If you find yourself impatient even when you aren’t running late, find a new compelling album or podcast to listen to while driving. You could also call a loved one through your Bluetooth speaker if possible. So long as you don’t find yourself too distracted, this added stimulation could give your brain something else to think about aside from aggravating traffic.
Dangerous driving is the leading cause of traffic fatalities. Even if you are surrounded by road rage, it is important to promote a safe driving environment yourself to the best of your ability. Respect the speed limit, always check for motorists before changing lanes, and keep yourself in check if you find yourself getting aggressive or impatient.
How to Respond to Road Rage
The quickest answer: let it go. The best way to respond to road rage is to avoid contributing to it yourself by growing irate. Reckless driving is more common the more emotionally compromised you become.
It is also important to develop strong defensive driving techniques for the areas of road rage that are out of your control. Always be alert, focused, and aware of your surroundings. Assume that other drivers will be more reckless than you so that you can respond quickly and safely if someone tailgates you, cuts you off, or whips around your motor vehicle.
What were the top causes of traffic congestion in 2022?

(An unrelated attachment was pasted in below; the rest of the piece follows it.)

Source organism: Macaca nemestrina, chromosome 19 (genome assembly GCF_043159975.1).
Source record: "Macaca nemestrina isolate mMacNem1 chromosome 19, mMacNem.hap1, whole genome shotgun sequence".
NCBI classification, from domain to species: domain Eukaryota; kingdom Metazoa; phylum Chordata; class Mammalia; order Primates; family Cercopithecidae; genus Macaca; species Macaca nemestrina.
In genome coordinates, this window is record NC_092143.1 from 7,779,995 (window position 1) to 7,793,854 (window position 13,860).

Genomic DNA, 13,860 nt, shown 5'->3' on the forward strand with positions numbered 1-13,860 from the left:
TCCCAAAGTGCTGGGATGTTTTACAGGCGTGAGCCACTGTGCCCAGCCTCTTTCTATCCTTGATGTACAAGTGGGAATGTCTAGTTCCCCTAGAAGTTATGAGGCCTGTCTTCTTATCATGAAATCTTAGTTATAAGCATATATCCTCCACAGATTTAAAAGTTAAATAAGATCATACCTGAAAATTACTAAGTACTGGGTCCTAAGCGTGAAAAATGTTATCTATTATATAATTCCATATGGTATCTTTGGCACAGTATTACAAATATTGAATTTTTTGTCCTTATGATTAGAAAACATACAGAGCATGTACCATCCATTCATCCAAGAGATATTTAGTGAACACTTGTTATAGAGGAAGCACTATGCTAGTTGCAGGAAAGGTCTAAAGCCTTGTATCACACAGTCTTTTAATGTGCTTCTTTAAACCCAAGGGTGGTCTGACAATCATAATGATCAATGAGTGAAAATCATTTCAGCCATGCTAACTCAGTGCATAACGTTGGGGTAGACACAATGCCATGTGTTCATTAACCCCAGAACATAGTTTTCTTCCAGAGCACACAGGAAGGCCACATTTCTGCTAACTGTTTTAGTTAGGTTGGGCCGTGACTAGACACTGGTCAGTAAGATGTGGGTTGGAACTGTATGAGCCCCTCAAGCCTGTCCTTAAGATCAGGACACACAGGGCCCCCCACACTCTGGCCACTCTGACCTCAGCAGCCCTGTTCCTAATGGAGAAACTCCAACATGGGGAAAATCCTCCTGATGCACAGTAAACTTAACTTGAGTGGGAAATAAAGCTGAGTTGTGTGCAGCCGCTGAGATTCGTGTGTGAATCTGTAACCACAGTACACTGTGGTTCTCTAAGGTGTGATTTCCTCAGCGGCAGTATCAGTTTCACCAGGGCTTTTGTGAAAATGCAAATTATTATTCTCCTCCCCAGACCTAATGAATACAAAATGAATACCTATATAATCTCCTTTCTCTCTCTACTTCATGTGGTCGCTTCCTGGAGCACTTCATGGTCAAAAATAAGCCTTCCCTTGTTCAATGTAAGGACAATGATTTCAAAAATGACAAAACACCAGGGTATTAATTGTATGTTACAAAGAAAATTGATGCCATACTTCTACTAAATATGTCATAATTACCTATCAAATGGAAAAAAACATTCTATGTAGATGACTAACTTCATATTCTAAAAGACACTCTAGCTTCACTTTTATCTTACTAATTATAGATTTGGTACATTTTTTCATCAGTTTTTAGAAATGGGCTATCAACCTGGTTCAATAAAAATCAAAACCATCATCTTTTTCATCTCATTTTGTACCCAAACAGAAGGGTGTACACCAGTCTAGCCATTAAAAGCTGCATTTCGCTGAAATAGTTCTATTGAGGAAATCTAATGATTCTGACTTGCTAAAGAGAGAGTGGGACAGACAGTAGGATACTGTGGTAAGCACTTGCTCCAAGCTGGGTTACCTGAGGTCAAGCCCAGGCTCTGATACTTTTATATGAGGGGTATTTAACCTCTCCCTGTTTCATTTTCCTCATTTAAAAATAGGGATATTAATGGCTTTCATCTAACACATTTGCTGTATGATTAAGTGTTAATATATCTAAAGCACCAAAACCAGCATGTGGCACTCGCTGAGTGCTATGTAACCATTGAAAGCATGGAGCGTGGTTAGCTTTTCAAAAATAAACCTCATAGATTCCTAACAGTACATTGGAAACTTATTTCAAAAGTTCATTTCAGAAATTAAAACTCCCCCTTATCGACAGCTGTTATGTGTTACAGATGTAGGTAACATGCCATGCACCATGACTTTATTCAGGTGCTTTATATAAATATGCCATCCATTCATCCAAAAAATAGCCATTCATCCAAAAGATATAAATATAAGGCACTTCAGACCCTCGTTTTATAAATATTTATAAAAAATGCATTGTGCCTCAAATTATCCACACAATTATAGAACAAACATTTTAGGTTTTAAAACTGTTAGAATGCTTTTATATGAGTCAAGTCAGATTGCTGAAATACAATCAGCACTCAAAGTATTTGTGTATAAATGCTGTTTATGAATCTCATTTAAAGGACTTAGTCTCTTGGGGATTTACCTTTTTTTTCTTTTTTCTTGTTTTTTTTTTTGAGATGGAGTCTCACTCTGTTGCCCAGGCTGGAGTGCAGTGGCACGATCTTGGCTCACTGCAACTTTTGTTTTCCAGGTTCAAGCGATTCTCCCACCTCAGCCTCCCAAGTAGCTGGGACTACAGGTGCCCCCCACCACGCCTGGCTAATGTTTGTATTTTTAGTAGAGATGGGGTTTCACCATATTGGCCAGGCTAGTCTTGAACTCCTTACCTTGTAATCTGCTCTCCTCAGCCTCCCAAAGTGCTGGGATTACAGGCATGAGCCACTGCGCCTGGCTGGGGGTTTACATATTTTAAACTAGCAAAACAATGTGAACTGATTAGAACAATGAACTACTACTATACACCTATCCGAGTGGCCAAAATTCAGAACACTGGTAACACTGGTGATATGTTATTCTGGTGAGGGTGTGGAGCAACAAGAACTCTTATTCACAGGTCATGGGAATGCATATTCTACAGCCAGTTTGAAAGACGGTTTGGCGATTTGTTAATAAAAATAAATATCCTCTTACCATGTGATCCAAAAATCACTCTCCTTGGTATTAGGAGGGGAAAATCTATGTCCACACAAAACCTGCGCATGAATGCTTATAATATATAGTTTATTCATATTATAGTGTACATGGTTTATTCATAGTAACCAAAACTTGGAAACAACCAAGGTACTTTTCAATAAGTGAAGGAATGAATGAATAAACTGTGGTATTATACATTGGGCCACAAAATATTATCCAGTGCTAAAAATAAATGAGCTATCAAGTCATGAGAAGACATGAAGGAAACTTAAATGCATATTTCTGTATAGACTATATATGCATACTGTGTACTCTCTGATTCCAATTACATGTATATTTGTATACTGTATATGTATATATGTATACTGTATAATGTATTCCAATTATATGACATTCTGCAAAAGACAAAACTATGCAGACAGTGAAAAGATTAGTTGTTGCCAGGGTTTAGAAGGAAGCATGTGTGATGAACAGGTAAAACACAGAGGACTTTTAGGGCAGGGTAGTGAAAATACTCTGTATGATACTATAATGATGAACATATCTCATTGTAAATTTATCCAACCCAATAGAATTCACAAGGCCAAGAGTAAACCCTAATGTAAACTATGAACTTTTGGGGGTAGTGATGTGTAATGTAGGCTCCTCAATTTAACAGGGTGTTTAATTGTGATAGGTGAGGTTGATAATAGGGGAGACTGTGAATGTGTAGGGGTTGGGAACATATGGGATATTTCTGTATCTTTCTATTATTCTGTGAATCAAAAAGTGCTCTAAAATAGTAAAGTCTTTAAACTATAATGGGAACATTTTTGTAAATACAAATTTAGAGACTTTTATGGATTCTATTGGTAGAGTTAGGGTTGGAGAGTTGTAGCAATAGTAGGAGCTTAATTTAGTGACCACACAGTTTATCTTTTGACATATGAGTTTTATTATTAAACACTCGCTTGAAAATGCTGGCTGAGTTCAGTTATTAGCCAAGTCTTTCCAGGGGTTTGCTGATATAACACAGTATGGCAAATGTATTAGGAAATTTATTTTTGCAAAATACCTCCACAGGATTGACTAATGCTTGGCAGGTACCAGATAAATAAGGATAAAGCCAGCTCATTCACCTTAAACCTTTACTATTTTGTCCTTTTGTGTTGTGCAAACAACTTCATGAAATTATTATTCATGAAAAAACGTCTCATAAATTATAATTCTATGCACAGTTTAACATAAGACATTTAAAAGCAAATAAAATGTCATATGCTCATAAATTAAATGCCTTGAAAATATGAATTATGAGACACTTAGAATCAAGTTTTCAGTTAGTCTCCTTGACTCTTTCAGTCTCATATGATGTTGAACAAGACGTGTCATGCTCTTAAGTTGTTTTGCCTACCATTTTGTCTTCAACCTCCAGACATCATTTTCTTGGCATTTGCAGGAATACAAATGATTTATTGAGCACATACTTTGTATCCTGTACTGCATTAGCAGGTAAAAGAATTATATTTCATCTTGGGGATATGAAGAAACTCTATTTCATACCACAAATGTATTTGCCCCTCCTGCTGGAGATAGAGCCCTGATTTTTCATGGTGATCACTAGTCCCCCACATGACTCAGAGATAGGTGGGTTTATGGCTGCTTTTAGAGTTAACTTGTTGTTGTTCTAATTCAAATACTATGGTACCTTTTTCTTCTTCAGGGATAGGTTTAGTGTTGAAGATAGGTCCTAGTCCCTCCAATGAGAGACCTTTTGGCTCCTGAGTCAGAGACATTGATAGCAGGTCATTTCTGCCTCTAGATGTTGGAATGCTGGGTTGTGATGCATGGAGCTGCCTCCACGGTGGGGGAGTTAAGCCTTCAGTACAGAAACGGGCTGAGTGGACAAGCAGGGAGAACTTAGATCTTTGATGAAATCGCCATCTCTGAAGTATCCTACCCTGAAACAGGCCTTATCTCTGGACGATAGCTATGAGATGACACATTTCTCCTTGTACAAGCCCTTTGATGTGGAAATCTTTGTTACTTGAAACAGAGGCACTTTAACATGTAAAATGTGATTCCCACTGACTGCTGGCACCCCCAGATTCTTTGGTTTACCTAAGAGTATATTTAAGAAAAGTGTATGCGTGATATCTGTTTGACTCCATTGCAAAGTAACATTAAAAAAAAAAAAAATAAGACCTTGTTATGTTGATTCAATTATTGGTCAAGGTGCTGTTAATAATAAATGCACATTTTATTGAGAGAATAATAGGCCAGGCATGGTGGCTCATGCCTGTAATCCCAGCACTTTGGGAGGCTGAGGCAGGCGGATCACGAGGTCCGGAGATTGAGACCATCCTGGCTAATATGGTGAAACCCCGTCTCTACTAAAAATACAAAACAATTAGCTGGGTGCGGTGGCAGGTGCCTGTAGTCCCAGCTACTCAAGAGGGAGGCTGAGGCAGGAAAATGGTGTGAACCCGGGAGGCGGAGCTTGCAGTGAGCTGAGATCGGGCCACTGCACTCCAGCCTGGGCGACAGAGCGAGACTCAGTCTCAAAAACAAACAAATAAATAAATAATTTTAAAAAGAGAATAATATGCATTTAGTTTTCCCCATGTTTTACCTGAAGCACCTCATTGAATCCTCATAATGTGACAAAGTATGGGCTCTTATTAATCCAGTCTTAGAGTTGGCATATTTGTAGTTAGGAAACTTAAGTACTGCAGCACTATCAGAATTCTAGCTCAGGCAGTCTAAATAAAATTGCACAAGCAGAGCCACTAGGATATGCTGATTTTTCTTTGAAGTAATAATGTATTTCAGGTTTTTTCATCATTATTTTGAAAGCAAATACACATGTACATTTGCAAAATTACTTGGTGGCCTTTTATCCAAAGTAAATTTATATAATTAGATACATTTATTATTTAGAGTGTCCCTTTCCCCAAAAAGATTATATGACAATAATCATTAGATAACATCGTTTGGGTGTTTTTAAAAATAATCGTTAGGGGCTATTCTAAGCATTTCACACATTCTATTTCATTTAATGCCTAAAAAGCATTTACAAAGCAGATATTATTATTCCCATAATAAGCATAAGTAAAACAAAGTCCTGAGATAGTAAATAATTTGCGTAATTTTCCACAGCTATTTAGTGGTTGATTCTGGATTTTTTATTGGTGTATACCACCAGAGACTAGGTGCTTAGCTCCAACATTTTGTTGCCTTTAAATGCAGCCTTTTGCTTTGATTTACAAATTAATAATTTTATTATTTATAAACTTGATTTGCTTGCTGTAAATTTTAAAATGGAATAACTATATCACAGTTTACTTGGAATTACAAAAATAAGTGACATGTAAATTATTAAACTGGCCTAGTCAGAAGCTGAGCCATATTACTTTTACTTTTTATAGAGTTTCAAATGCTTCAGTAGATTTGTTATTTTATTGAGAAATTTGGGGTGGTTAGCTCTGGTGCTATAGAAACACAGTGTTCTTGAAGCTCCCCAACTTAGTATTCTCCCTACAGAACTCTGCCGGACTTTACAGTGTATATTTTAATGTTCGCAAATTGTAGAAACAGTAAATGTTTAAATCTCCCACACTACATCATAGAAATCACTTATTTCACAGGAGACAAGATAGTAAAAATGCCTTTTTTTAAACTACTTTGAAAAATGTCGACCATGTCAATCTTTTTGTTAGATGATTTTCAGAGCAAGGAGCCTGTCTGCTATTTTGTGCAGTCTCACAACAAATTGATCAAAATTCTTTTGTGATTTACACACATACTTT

The average U.S. driver lost 51 hours of their year to traffic congestion. Three key factors include road work/construction, accidents, and traffic overload (especially during rush hour).
What percentage of Americans are “very angry” or “angry” while driving?
According to the AAA Foundation, almost 80% of American survey respondents have reported feeling “very angry” or “angry” while driving. They have also admitted to road rage actions such as honking, yelling, or obscene gestures.
What is the most common type of road rage?
Honking, yelling, and tailgating are the most common types of road rage. Other common incidents include obscene gestures and dangerous maneuvers such as cutting other drivers off. Rarer incidents of physical altercations or even murder (including road rage shootings) also occur every year.
How many people were killed as a result of road rage in 2022?
According to the AAA Foundation, about 30 deaths and 1,800 injuries can be attributed to road rage each year. This struggles to account for the real total, as the National Highway Traffic Safety Association (NHTSA) reports that 66% of lethal accidents are a result of some degree of aggressive driving. This makes it difficult to pinpoint fatalities that are a direct consequence of road rage.
What percentage of drivers have admitted to experiencing road rage?
82% of drivers in the U.S. have admitted to driving aggressively or having road rage in the past year. Most road rage is displayed through honking, while over a third have also admitted to changing lanes without signaling, cursing loudly, hitting and running, or using obscene gestures.
Protecting Your Assets
Between road rage and other hazards, there is always a risk of collision or damage to your car. Whether or not it is your fault, it is important to make sure you have the best insurance for your circumstances to help cover more daunting costs.
That said, insurance itself isn’t cheap, especially if your premiums are particularly high. You can combat this by finding the right policy for your unique circumstances. Compare rates by receiving several auto insurance quotes today to ensure you find the right policy and provider for you.